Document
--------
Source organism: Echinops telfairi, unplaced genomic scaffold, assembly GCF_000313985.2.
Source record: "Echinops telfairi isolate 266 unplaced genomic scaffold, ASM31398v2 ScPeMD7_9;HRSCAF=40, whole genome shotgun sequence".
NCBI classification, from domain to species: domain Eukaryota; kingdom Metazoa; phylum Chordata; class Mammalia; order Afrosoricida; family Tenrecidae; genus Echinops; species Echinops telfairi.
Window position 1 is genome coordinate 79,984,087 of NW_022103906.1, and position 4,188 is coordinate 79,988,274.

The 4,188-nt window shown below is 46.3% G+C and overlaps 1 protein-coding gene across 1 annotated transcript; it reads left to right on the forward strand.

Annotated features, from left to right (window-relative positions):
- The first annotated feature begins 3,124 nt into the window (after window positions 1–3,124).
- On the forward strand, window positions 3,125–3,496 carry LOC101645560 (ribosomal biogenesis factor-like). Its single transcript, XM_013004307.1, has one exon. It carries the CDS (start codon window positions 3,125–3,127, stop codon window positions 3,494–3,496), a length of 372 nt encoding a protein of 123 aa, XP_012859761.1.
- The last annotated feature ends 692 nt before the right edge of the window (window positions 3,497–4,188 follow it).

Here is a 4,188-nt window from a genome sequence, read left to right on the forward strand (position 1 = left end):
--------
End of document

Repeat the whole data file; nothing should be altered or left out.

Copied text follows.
Source organism: Echinops telfairi, unplaced genomic scaffold, assembly GCF_000313985.2.
Source record: "Echinops telfairi isolate 266 unplaced genomic scaffold, ASM31398v2 ScPeMD7_9;HRSCAF=40, whole genome shotgun sequence".
NCBI classification, from domain to species: domain Eukaryota; kingdom Metazoa; phylum Chordata; class Mammalia; order Afrosoricida; family Tenrecidae; genus Echinops; species Echinops telfairi.
Window position 1 is genome coordinate 79,984,087 of NW_022103906.1, and position 4,188 is coordinate 79,988,274.

The 4,188-nt window shown below is 46.3% G+C and overlaps 1 protein-coding gene across 1 annotated transcript; it reads left to right on the forward strand.

Annotated features, from left to right (window-relative positions):
- The first annotated feature begins 3,124 nt into the window (after window positions 1–3,124).
- On the forward strand, window positions 3,125–3,496 carry LOC101645560 (ribosomal biogenesis factor-like). Its single transcript, XM_013004307.1, has one exon. It carries the CDS (start codon window positions 3,125–3,127, stop codon window positions 3,494–3,496), a length of 372 nt encoding a protein of 123 aa, XP_012859761.1.
- The last annotated feature ends 692 nt before the right edge of the window (window positions 3,497–4,188 follow it).

Here is a 4,188-nt window from a genome sequence, read left to right on the forward strand (position 1 = left end):